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3 Small

Aug 20, 2023

Given their high-growth potential and discounted stock prices, these three small-cap stocks could be among the winners in the long run.

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Small-cap stocks have a market capitalization between $300 million and $2 billion. Given their smaller size, these companies have substantial scope for expansion and could deliver superior returns in the long run. However, market volatility will significantly impact their stock prices due to limited resources. So, investors with higher risk-tolerances and longer investment horizons should buy these stocks to earn superior returns. The following three stocks offer long-term growth prospects, thus delivering superior returns in the long run.

Savaria (TSX:SIS) offers mobility and accessibility solutions worldwide through its global production facilities and distribution network. With the growing aging population and rising disposable income, the demand for accessibility solutions could increase at a healthier rate in the coming years. Meanwhile, the company has strengthened its production capabilities with its strategically located Mexico facility, which is now up and running.

Besides, the accessibility solutions provider is working on better integrating its different segments and has laid out a plan for the next 24 months to achieve operational and sales excellence along the guidelines of a consulting firm. Supported by these initiatives, the company’s management expects its 2025 revenue to cross $1 billion. Also, Savaria currently pays a monthly dividend of $0.0433/share, translating its forward yield to 3.25%. The stock trades at 1.2 times the projected sales for the next four quarters, making it an attractive buy.

Another top small-cap stock that offers high growth potential would be goeasy (TSX:GSY), which provides lending and leasing services to subprime lenders. Over the previous 20 years, the company has grown its revenue and adjusted EPS (earnings per share) at a CAGR (compound growth rate) of around 13% and 25%, respectively. Despite the strong growth, the company has acquired a small percentage of the $200 billion subprime credit market, thus offering healthy growth prospects.

Meanwhile, goeasy is working on introducing new products, strengthening its delivery channels, and venturing into new markets to drive growth. Boosted by its growth prospects, the company’s management expects its loan portfolio to grow by around 60% from June 30 levels to $5.1 billion by the end of 2025. Besides, its revenue could grow at an annualized rate of 18.5% through 2025 while delivering an over 21% return on equity annually.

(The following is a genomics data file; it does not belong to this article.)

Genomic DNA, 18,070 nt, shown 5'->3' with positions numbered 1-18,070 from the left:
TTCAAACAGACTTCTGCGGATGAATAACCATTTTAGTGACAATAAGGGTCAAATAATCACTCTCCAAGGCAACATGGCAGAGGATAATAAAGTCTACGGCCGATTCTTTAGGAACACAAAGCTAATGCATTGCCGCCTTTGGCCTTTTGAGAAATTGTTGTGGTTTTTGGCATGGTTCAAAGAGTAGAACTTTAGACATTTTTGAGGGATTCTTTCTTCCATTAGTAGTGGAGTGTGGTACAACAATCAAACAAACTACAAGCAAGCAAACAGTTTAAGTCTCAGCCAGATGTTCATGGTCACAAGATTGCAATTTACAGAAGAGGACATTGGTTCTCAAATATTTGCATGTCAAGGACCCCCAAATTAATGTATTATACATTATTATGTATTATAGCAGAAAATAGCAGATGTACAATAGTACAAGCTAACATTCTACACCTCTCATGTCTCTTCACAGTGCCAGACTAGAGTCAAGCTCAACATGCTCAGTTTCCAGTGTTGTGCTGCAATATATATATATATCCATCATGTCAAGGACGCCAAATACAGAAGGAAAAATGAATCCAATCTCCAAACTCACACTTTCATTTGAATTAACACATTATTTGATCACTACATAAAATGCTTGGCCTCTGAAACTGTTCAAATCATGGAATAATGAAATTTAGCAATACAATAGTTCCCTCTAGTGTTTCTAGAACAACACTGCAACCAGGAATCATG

The subprime lender pays a quarterly dividend of $0.96/share, with its forward yield at 3.01%, and trades at an attractive NTM (next 12 months) price-to-earnings multiple of 8.5. So, considering all these factors, I expect goeasy to deliver superior returns in the long run.

Another small-cap stock you should look to accumulate is Docebo (TSX:DCBO), which offers multi-product learning solutions to businesses worldwide. Despite the economic headwinds, the company posted solid second-quarter performance earlier this month, with its revenue growing by 25%. The net addition of 485 new customers over the last 12 months and an 8.2% increase in average contract value drove its topline. The company generated around 94% of its revenue from recurring sources, which is encouraging.

Supported by topline growth and expansion of its gross margin, Docebo’s adjusted net income came in at $4.7 million compared to a net loss of $0.7 million in the previous year’s quarter. Meanwhile, the growing adoption of e-learning platforms is expanding the addressable market for the company. Besides, the e-learning solutions provider recently acquired Edugo and Peerboard, strengthening its artificial intelligence capabilities. So, its growth prospects look healthy.

However, amid the weakness in the tech sector, Docebo trades at a considerable discount compared to its 2021 highs, making it an excellent addition to your long-term portfolio.

This article represents the opinion of the writer, who may disagree with the “official” recommendation position of a Motley Fool premium service or advisor. We’re Motley! Questioning an investing thesis — even one of our own — helps us all think critically about investing and make decisions that help us become smarter, happier, and richer, so we sometimes publish articles that may not be in line with recommendations, rankings or other content.

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